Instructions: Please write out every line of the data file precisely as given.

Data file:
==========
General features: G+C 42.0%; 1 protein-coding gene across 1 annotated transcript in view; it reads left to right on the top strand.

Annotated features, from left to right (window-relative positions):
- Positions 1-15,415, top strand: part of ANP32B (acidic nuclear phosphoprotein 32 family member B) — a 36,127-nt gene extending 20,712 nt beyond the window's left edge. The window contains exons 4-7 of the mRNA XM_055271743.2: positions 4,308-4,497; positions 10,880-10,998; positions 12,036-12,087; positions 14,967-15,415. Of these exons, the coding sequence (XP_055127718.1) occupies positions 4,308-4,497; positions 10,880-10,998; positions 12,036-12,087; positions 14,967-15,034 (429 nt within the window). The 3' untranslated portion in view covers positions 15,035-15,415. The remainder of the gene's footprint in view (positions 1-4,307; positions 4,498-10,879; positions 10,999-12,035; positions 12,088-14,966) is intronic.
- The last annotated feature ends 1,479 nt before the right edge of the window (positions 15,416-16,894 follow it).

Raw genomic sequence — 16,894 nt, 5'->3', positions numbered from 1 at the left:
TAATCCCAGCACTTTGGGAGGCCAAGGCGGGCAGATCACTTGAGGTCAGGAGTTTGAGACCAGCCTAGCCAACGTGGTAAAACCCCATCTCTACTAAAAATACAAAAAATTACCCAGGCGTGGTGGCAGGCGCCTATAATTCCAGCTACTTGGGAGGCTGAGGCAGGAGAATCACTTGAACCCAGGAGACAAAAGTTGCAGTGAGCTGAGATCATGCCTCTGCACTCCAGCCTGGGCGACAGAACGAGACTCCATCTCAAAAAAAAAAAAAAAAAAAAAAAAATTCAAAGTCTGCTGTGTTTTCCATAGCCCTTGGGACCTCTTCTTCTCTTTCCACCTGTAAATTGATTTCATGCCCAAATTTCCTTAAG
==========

General features: G+C 42.0%; 1 protein-coding gene across 1 annotated transcript in view; it reads left to right on the top strand.

Annotated features, from left to right (window-relative positions):
- Positions 1-15,415, top strand: part of ANP32B (acidic nuclear phosphoprotein 32 family member B) — a 36,127-nt gene extending 20,712 nt beyond the window's left edge. The window contains exons 4-7 of the mRNA XM_055271743.2: positions 4,308-4,497; positions 10,880-10,998; positions 12,036-12,087; positions 14,967-15,415. Of these exons, the coding sequence (XP_055127718.1) occupies positions 4,308-4,497; positions 10,880-10,998; positions 12,036-12,087; positions 14,967-15,034 (429 nt within the window). The 3' untranslated portion in view covers positions 15,035-15,415. The remainder of the gene's footprint in view (positions 1-4,307; positions 4,498-10,879; positions 10,999-12,035; positions 12,088-14,966) is intronic.
- The last annotated feature ends 1,479 nt before the right edge of the window (positions 15,416-16,894 follow it).

Raw genomic sequence — 16,894 nt, 5'->3', positions numbered from 1 at the left:
TAATCCCAGCACTTTGGGAGGCCAAGGCGGGCAGATCACTTGAGGTCAGGAGTTTGAGACCAGCCTAGCCAACGTGGTAAAACCCCATCTCTACTAAAAATACAAAAAATTACCCAGGCGTGGTGGCAGGCGCCTATAATTCCAGCTACTTGGGAGGCTGAGGCAGGAGAATCACTTGAACCCAGGAGACAAAAGTTGCAGTGAGCTGAGATCATGCCTCTGCACTCCAGCCTGGGCGACAGAACGAGACTCCATCTCAAAAAAAAAAAAAAAAAAAAAAAAATTCAAAGTCTGCTGTGTTTTCCATAGCCCTTGGGACCTCTTCTTCTCTTTCCACCTGTAAATTGATTTCATGCCCAAATTTCCTTAAG